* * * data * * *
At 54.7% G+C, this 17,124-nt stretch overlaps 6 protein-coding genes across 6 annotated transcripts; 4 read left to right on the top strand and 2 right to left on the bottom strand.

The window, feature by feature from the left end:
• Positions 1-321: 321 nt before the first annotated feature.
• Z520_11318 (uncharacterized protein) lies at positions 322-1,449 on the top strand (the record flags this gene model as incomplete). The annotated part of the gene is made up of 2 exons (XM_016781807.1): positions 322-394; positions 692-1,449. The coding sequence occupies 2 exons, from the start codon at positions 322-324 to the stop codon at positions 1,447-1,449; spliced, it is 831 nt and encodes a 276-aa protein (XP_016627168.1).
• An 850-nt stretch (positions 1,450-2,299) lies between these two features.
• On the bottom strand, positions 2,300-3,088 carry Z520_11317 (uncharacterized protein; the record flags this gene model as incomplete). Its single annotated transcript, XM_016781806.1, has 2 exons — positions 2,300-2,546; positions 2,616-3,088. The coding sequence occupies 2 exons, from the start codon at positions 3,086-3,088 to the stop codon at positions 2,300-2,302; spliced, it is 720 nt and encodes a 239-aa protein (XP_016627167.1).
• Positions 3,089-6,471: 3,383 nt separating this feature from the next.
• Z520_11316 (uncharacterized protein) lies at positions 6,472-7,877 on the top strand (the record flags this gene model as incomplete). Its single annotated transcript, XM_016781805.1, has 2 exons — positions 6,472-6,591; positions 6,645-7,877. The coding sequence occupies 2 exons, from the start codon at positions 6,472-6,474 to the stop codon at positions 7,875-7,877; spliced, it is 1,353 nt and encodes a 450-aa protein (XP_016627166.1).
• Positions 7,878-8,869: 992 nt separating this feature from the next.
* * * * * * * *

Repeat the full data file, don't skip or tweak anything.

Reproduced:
At 54.7% G+C, this 17,124-nt stretch overlaps 6 protein-coding genes across 6 annotated transcripts; 4 read left to right on the top strand and 2 right to left on the bottom strand.

The window, feature by feature from the left end:
• Positions 1-321: 321 nt before the first annotated feature.
• Z520_11318 (uncharacterized protein) lies at positions 322-1,449 on the top strand (the record flags this gene model as incomplete). The annotated part of the gene is made up of 2 exons (XM_016781807.1): positions 322-394; positions 692-1,449. The coding sequence occupies 2 exons, from the start codon at positions 322-324 to the stop codon at positions 1,447-1,449; spliced, it is 831 nt and encodes a 276-aa protein (XP_016627168.1).
• An 850-nt stretch (positions 1,450-2,299) lies between these two features.
• On the bottom strand, positions 2,300-3,088 carry Z520_11317 (uncharacterized protein; the record flags this gene model as incomplete). Its single annotated transcript, XM_016781806.1, has 2 exons — positions 2,300-2,546; positions 2,616-3,088. The coding sequence occupies 2 exons, from the start codon at positions 3,086-3,088 to the stop codon at positions 2,300-2,302; spliced, it is 720 nt and encodes a 239-aa protein (XP_016627167.1).
• Positions 3,089-6,471: 3,383 nt separating this feature from the next.
• Z520_11316 (uncharacterized protein) lies at positions 6,472-7,877 on the top strand (the record flags this gene model as incomplete). Its single annotated transcript, XM_016781805.1, has 2 exons — positions 6,472-6,591; positions 6,645-7,877. The coding sequence occupies 2 exons, from the start codon at positions 6,472-6,474 to the stop codon at positions 7,875-7,877; spliced, it is 1,353 nt and encodes a 450-aa protein (XP_016627166.1).
• Positions 7,878-8,869: 992 nt separating this feature from the next.